Objective: To report on ocular manifestations and visual outcomes of Thai patients with sympathetic ophthalmia (SO). Materials and Methods: Medical records of 14 SO patients (nine males and five females) between 2006 and 2017 were retrospectively reviewed. Ocular manifestations, treatment modalities, complications, and visual outcomes were registered. Results: Ten patients (72%) had history of ocular trauma and four patients (28%) had history of intraocular surgery including glaucoma surgery (n=2) and scleral patch graft for perforated corneal ulcer (n=2). Five of inciting eyes (36%) were enucleated, but none within two weeks after initial trauma or surgery. Median time from initial trauma or surgery to development of SO was 1.75 years. In sympathizing eyes, the most common ocular manifestations were panuveitis (79%) with disc edema (71%) and exudative retinal detachment (57%). Ocular complications were seen in 82% of the patients and included glaucoma, cataract, and macular edema. Most of the patients were treated with systemic corticosteroids, and 36% of the patients received additional immunosuppressive agents. At the final visit, 71% of the patients maintained a visual acuity (VA) of 20/70 or better in their sympathizing eye, and none of the sympathizing eyes had VA of 20/200 or worse. Conclusion: Despite the high rate of ocular complications, most sympathizing eyes in Northern Thai patients with SO maintained good visual outcomes and only one third required additional immunosuppressive agents to control inflammation.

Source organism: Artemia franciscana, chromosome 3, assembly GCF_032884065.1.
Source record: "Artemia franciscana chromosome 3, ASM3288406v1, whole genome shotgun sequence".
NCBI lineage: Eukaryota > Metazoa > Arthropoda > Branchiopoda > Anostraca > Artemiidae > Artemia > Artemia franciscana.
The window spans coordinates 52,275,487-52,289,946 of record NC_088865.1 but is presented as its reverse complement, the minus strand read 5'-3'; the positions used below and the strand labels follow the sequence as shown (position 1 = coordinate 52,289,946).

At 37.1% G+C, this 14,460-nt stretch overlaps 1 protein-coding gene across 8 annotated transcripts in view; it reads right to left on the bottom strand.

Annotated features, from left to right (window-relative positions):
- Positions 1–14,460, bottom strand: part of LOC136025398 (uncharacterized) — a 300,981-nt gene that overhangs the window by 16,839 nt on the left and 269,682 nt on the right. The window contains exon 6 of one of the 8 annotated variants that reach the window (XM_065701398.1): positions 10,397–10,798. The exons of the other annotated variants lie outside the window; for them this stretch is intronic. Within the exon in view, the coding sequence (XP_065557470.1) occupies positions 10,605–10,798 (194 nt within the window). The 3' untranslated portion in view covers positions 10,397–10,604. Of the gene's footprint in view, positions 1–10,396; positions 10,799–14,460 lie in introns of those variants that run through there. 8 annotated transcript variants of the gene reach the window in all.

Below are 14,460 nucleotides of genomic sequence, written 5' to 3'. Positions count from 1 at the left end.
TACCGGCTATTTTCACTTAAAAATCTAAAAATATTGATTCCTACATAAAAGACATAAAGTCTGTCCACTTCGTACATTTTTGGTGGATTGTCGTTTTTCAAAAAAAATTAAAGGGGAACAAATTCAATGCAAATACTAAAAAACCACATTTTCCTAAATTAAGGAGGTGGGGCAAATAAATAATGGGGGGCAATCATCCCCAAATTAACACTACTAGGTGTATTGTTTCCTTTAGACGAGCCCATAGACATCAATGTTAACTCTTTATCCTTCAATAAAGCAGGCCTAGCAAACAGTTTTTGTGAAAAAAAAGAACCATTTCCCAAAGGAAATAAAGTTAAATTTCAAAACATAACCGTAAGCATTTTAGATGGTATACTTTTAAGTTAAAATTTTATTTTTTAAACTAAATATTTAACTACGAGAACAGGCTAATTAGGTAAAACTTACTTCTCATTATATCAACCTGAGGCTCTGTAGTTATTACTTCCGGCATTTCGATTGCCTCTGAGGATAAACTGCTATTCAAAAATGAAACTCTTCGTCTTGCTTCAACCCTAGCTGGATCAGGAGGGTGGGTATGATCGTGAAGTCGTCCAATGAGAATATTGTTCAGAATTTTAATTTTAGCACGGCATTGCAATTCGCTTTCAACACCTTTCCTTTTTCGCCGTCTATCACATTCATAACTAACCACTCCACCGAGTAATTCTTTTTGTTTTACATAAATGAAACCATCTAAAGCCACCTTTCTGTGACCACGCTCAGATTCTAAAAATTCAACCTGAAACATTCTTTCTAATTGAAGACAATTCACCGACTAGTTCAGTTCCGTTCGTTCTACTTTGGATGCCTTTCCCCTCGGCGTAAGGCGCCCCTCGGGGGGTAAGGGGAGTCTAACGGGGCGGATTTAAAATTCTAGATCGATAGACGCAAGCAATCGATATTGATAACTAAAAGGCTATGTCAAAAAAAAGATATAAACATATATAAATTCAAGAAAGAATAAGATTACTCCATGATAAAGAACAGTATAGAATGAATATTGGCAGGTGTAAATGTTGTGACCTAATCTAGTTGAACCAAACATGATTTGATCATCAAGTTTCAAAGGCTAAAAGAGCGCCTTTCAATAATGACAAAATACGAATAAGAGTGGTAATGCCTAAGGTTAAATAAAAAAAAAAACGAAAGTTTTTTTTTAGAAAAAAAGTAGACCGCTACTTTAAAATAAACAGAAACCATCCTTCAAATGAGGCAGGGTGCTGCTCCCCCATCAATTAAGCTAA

, , , , ,
Journal of the Medical Association of Thailand
Department of Ophthalmology

Pathanapitoon, K., Buajamrattanawong, W. (W.), Kunavisarut, P., & Rothová, A. (2019). Sympathetic ophthalmia in northern Thailand. Journal of the Medical Association of Thailand, 102(11), 1200–1204. Retrieved from http://hdl.handle.net/1765/121814